It comes from the same mind as the simplistic view that we should learn a language purely if it is of use in a future career, and then choosing which one on the basis of how many native speakers of it there are in the world.
    People just don't think. Knee jerk, ill thought through populist reactions seem to be the way forward.
     
  15. jubilee

    jubilee Lead commenter

    I'd say that the girl should not have been studying so many subjects when her Maths was so weak. She should have had extra Maths tuition in place of one or even two other subjetcs.
    The issue seems to have become getting as many Grades C+ as possible and not about educating young people to have decent literacy, numeracy and general knowledge.
    9 subjects at O level were standard for the brightest and best in Grammar schools in the 1960s. 8 subjects were fairly common too. I did 8 O levels, having had to drop Music at the last moment because you had to pass the Oral element (vocalising a tune played on the piano by the examiner). It was worth 10% of the overall marks and it was deemed too risky to let me have a go at it and end up with a fail. Pupils rarely failed O levels at my school as they were simply not entered if they were not considered solid pass material. I used to score maximum marks on the other 90% of the examination, which was composing harmonies, answering questions on musical notation and writing essays on famous composers.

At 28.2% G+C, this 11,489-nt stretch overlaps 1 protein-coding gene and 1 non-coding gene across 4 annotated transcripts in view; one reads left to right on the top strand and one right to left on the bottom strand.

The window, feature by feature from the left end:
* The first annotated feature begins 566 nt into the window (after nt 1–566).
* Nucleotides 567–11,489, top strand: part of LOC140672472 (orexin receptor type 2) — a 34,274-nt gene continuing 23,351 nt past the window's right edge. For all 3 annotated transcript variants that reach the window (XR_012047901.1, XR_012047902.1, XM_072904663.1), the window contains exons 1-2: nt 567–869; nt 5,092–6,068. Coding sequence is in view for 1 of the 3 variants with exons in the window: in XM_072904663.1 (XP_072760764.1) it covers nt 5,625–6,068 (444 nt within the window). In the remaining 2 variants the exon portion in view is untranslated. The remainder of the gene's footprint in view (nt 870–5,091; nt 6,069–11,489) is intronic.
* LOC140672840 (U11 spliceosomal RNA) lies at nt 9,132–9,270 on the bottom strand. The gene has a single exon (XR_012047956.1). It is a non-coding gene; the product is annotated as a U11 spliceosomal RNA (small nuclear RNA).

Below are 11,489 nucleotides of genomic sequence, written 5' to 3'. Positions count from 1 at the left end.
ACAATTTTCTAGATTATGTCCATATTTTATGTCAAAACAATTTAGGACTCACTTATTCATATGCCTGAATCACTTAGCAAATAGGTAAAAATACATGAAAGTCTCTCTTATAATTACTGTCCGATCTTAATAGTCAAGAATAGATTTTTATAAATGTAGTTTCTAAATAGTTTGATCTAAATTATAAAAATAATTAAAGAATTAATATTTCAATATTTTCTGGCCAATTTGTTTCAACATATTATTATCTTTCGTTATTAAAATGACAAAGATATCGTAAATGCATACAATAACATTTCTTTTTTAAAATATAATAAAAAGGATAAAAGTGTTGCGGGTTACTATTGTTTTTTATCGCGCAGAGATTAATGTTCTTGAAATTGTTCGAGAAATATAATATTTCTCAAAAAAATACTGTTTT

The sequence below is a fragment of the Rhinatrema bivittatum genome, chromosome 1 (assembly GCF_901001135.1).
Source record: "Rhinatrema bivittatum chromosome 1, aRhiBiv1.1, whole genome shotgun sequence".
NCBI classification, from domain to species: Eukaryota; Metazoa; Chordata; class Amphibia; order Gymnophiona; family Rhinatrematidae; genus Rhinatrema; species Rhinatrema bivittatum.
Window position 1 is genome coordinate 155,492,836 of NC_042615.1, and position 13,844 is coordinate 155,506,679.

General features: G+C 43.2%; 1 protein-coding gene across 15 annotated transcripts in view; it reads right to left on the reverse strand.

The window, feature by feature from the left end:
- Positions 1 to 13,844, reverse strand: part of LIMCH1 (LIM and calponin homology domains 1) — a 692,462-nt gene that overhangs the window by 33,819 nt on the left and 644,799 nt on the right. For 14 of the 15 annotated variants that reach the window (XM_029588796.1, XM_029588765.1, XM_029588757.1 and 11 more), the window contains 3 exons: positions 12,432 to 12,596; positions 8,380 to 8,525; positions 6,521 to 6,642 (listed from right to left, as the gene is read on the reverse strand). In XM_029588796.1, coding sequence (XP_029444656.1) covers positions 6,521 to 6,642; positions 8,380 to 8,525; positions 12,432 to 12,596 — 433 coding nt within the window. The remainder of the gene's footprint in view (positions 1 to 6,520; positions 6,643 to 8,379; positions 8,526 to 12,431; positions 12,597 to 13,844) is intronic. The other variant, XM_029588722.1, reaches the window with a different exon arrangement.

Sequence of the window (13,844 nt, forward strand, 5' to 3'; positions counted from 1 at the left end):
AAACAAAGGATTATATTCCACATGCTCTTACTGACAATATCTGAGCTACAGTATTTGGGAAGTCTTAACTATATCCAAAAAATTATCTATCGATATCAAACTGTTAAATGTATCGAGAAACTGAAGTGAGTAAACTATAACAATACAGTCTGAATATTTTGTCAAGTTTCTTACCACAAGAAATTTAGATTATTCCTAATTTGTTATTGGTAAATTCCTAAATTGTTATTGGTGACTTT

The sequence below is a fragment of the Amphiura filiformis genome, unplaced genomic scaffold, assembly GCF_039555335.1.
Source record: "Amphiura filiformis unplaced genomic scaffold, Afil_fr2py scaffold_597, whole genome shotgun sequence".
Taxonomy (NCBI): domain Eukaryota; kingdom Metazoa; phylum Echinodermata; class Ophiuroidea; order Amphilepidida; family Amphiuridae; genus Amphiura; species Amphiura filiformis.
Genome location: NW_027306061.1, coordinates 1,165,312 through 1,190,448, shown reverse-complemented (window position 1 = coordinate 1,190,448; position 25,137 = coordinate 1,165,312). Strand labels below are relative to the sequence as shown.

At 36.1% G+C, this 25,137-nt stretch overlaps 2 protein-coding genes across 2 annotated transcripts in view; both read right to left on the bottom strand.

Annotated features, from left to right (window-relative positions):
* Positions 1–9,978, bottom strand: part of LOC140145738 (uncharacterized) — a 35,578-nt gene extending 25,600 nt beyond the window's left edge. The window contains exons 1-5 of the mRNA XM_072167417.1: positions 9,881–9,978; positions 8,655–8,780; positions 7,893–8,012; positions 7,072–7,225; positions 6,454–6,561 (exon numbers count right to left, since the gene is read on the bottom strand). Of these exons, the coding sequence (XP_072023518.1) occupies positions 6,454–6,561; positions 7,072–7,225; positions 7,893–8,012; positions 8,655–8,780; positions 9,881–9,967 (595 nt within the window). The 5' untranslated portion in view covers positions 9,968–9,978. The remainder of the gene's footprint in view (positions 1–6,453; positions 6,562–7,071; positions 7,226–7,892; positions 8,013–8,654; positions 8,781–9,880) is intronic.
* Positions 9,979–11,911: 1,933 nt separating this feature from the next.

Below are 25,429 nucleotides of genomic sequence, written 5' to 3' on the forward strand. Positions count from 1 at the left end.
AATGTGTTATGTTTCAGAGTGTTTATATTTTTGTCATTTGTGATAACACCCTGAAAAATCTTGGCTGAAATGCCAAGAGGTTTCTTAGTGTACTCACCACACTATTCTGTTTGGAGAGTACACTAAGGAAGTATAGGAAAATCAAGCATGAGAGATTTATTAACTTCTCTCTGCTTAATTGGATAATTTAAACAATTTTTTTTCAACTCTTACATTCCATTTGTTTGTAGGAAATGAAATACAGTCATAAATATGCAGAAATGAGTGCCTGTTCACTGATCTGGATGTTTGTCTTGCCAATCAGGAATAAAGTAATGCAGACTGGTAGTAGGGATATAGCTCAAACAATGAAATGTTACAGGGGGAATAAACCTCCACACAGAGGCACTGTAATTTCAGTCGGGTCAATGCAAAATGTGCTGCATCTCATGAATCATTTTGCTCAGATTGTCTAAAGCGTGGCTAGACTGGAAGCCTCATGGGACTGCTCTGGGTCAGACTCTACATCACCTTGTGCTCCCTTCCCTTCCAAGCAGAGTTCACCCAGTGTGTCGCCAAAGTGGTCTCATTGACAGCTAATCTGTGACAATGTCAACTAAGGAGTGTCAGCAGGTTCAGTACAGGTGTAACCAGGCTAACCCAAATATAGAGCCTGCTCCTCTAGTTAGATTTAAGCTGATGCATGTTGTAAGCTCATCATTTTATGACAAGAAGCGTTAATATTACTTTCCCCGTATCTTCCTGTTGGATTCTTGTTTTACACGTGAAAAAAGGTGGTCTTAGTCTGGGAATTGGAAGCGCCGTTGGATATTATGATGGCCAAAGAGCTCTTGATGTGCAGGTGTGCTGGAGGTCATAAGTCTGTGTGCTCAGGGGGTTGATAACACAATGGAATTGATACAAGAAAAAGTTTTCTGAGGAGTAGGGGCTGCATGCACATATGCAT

16. jubilee

    jubilee Lead commenter

    I looked at the 2012 results of a very challenging Academy that I worked in last year. The GCSE cohort were all part of the original failing school.
    I couldn't believe the data. They had over 90% A*-C and over 60% when English and Maths were included.
    So many pupils had 14, 15, 16 or 17 subjects with lesser numbers in brackets for A*-C. I was open-mouthed in shock at one particular name that had 15(8) next to his name.
     
  17. yasf

    yasf New commenter

    Why not? Which of her A*/A grade GCSE subjects do you feel wasn't worthy of her attention? Careful as in many schools she would have been encouraged to drop her MFL.
    She can easily retake her Maths next year, and with a D gradethis year and some effort - it's extremely likely she'll pass.
     
  18. jubilee

    jubilee Lead commenter

    I suppose it depends on whether you regard competence in English and Maths as important. A D grade in Maths GCSE is rather basic. Maths is one of those subjects where the earlier you master a component,the better. It's much harder to make the grade as you get older. It makes sense to me for the pupils to have had lots of catch-up sessions in Maths in KS3 and 4 and to study some of the other subjects later on.
     
  19. gsglover

    gsglover Occasional commenter

    The fact of the matter is that this girl already had 1 to 1 tuition in school(taken out of MFL and other subjects for it I might add) and has still only managed a D grade. My real point is that in the eyes of the school(and government) she is worthless as she does not help the school's 5 A*-C incl E and M!!
     
    vacherin likes this.
  20. yasf

    yasf New commenter

    Yes, I do. But I don't believe that a C in GCSE Maths or English show competence in literacy or numeracy - nor do I believe that it is a disaster if you get your GCSE a little later on - like 6 months later in the November sitting. Especially if it allows the student to take a full range of subjects.
     
    Madam butterfly likes this.